"Captain Ted" will find a warm place in the heart of every Boy Scout. Ted is a real American boy, too young to join the army, but old enough to be instrumental in rounding up a camp of slackers in the great Okefinoke Swamp in Georgia. The author understands how to write just the kind of story an ambitious patriotic boy likes to read.
to the Georgia city widely famed for the great war cantonment in its neighborhood, and they looked forth to see groups of young men in khaki tramping its streets. They were met at the station by Lieut. John Markham, a cousin of both boys who was with the Pennsylvanians at Camp Hancock because his mother, another sister of the Ridgway brothers, had married a Philadelphian and lived many years in the city by the Delaware.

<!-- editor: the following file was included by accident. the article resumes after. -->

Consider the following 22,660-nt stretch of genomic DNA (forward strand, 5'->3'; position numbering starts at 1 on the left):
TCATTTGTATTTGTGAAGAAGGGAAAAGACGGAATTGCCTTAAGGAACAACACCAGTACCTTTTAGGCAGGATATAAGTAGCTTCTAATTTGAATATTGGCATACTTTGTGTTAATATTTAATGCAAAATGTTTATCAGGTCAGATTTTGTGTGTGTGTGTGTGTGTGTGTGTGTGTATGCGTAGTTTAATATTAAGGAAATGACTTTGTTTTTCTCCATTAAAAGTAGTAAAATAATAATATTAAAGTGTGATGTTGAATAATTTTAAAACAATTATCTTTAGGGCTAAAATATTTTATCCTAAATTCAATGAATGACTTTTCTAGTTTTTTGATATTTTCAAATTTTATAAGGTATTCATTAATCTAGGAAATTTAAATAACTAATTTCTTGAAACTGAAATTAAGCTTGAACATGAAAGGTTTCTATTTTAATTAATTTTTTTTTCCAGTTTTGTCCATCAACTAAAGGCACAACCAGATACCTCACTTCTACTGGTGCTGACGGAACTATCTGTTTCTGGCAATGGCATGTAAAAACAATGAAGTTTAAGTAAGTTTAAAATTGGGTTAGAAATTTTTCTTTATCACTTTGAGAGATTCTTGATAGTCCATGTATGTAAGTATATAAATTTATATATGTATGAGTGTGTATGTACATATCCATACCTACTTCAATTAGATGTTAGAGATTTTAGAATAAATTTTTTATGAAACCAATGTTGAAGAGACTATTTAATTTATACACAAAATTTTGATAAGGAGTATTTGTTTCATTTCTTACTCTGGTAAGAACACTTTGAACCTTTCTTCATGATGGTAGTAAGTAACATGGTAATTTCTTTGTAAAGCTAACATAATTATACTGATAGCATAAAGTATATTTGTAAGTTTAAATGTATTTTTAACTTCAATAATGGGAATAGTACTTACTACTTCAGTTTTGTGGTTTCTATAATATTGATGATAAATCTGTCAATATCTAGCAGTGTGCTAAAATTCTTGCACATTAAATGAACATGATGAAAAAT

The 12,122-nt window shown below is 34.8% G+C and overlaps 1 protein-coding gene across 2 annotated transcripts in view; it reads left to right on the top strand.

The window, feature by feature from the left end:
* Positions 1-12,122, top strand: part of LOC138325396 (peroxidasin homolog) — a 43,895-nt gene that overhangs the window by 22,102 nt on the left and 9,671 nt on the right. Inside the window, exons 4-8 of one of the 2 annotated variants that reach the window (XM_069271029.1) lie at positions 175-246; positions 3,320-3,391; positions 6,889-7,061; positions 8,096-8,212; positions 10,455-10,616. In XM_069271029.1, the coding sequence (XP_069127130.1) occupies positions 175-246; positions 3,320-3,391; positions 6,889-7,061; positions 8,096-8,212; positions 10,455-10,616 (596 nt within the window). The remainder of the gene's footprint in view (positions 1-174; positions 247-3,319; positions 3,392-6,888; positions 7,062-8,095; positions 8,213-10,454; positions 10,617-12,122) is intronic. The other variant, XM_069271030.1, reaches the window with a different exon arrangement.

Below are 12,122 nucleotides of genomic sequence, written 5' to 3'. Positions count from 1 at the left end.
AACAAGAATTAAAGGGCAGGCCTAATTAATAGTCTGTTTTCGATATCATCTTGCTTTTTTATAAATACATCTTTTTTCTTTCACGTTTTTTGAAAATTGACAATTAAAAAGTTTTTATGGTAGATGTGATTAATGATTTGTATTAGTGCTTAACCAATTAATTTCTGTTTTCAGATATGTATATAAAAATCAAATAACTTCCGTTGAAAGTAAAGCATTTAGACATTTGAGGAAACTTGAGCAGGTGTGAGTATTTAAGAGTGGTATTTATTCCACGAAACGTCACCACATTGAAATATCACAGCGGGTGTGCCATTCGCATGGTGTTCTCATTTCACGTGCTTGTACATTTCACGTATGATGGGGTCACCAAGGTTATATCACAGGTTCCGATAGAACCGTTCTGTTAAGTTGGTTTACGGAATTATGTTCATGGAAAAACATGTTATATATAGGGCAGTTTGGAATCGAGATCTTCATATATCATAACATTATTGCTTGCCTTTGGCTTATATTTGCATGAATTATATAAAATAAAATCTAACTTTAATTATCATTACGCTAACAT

Never will Ted forget that day. As he and Hubert took the train that night for southern Georgia he declared that his eyes were "dead tired from so much looking." First they drove out to the camp and over its extensive area, wherein Ted's wish to see thousands of soldiers was abundantly gratified. Later they walked about, saw the quarters of the officers, looked into the tents of the privates, and at many points watched the soldiers drill, drill, drill--infantry drill, physical drill, bayonet exercise and target practice. They even found opportunity in the course of another long drive to